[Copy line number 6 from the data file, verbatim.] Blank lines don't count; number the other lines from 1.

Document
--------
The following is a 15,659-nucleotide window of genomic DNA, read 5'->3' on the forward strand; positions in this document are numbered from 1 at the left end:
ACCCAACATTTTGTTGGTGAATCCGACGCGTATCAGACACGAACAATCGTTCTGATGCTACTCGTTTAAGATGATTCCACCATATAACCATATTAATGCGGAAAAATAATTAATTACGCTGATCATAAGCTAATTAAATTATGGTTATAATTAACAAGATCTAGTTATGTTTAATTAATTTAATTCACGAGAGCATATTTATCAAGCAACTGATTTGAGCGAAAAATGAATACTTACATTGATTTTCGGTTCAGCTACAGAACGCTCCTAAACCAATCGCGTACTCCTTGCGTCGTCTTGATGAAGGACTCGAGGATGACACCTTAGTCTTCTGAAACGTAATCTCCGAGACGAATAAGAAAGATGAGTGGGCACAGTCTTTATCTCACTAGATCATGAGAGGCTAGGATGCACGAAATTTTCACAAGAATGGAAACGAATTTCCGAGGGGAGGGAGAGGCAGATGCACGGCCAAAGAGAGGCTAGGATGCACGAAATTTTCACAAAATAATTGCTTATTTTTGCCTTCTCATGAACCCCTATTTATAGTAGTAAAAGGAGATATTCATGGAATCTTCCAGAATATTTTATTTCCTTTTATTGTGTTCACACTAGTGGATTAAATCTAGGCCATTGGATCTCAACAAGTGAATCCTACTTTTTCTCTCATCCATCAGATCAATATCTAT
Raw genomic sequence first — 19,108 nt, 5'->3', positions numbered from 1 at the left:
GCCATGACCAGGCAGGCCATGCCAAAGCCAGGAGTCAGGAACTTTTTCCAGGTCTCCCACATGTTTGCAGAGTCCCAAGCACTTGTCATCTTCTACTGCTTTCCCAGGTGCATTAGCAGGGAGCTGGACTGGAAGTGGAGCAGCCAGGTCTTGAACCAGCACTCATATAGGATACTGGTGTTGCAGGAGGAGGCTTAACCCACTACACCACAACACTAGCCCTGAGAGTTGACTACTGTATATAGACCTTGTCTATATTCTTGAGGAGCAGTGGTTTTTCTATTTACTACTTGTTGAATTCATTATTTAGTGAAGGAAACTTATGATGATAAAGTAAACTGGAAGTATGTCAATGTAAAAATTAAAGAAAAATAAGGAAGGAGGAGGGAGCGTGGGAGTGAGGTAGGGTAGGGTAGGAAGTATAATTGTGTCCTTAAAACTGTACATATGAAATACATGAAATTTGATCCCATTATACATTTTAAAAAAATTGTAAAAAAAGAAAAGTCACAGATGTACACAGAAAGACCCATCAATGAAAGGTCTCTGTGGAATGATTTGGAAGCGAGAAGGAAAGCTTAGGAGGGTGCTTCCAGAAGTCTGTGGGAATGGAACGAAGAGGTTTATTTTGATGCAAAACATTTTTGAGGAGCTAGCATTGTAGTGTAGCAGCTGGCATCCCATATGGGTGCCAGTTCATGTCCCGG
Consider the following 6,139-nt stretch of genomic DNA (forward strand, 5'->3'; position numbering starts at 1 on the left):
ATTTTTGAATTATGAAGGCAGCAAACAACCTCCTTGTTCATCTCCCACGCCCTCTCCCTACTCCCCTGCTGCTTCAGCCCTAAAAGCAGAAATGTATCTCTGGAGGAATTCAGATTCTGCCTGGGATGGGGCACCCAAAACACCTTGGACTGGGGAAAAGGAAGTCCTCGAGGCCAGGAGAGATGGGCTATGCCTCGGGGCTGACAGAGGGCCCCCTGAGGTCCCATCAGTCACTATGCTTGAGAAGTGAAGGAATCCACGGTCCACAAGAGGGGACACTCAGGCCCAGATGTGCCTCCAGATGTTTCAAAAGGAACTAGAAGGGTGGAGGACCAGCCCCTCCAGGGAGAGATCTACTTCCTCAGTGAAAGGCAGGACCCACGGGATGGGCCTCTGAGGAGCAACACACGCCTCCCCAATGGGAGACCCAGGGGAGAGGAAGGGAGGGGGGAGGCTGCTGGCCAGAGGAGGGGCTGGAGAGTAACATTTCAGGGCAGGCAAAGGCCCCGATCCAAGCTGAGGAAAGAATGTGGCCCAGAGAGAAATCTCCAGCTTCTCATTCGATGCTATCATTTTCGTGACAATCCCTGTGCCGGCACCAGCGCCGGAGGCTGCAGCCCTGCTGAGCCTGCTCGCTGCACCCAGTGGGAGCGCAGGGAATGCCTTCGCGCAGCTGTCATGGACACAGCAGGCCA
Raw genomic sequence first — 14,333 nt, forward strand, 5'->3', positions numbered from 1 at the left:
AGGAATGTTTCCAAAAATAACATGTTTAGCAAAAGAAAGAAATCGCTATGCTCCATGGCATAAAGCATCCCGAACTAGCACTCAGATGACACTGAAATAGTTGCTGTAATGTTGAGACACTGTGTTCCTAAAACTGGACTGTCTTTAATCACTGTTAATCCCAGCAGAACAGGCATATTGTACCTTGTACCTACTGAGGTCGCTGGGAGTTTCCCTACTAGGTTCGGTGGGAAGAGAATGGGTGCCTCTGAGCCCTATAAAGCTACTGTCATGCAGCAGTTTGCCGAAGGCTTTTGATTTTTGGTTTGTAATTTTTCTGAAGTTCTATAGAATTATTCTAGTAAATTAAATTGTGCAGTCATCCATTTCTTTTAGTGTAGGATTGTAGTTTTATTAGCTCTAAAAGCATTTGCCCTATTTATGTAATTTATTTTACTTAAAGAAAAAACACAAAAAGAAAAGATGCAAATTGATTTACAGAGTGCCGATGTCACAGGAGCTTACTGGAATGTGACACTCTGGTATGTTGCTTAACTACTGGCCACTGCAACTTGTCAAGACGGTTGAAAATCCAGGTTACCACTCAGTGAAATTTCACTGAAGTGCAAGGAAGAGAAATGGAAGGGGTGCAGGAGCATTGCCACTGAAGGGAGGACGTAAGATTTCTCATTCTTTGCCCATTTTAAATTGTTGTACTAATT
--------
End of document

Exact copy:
ATTTTTGAATTATGAAGGCAGCAAACAACCTCCTTGTTCATCTCCCACGCCCTCTCCCTACTCCCCTGCTGCTTCAGCCCTAAAAGCAGAAATGTATCTCTGGAGGAATTCAGATTCTGCCTGGGATGGGGCACCCAAAACACCTTGGACTGGGGAAAAGGAAGTCCTCGAGGCCAGGAGAGATGGGCTATGCCTCGGGGCTGACAGAGGGCCCCCTGAGGTCCCATCAGTCACTATGCTTGAGAAGTGAAGGAATCCACGGTCCACAAGAGGGGACACTCAGGCCCAGATGTGCCTCCAGATGTTTCAAAAGGAACTAGAAGGGTGGAGGACCAGCCCCTCCAGGGAGAGATCTACTTCCTCAGTGAAAGGCAGGACCCACGGGATGGGCCTCTGAGGAGCAACACACGCCTCCCCAATGGGAGACCCAGGGGAGAGGAAGGGAGGGGGGAGGCTGCTGGCCAGAGGAGGGGCTGGAGAGTAACATTTCAGGGCAGGCAAAGGCCCCGATCCAAGCTGAGGAAAGAATGTGGCCCAGAGAGAAATCTCCAGCTTCTCATTCGATGCTATCATTTTCGTGACAATCCCTGTGCCGGCACCAGCGCCGGAGGCTGCAGCCCTGCTGAGCCTGCTCGCTGCACCCAGTGGGAGCGCAGGGAATGCCTTCGCGCAGCTGTCATGGACACAGCAGGCCA